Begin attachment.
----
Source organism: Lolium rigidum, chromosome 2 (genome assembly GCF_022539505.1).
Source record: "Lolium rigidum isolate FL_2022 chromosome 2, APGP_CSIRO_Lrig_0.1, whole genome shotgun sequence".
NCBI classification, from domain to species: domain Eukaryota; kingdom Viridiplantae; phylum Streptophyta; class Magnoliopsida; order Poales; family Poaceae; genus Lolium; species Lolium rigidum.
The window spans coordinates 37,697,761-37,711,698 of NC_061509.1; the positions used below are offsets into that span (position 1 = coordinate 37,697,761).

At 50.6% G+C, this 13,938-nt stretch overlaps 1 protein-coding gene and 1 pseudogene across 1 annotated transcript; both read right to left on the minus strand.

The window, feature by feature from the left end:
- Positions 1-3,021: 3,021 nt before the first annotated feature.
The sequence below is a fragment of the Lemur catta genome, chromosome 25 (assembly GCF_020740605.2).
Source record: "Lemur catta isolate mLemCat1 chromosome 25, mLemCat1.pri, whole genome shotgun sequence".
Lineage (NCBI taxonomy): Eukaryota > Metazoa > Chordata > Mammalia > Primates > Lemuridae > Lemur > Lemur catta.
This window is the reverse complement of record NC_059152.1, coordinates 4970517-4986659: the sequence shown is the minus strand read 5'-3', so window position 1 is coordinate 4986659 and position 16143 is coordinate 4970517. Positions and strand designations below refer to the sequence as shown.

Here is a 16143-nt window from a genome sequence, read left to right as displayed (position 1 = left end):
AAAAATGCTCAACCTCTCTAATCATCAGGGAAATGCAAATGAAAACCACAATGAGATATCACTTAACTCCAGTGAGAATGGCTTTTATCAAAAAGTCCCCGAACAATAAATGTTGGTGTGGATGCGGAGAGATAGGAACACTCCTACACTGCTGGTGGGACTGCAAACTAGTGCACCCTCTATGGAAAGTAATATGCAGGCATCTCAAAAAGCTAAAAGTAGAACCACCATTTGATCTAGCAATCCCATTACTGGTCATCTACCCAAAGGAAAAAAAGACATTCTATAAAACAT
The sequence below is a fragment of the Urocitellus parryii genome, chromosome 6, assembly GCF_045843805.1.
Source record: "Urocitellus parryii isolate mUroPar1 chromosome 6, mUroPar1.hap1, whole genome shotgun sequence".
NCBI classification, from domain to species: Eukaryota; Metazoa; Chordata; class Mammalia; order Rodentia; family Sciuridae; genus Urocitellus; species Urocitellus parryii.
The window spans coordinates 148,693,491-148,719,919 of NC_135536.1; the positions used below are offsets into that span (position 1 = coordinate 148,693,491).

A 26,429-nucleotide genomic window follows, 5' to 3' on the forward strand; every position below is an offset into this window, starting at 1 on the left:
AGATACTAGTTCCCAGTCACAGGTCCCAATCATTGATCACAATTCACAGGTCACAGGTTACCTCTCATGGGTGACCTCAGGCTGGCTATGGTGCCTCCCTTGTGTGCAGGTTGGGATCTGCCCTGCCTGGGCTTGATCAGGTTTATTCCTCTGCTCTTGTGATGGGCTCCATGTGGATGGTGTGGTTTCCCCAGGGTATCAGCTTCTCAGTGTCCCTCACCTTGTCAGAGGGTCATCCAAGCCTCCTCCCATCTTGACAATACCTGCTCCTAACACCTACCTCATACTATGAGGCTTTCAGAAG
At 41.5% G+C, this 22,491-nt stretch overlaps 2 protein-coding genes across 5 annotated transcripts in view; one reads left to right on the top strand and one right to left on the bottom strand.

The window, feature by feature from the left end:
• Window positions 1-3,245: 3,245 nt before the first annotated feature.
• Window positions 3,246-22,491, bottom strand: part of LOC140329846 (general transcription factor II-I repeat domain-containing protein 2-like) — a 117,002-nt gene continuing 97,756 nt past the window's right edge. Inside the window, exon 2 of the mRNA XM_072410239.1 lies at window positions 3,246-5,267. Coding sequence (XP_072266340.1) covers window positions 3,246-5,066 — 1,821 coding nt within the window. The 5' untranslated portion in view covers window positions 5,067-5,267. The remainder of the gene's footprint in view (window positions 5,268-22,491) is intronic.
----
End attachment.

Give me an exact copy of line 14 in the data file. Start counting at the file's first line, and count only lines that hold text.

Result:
The sequence below is a fragment of the Urocitellus parryii genome, chromosome 6, assembly GCF_045843805.1.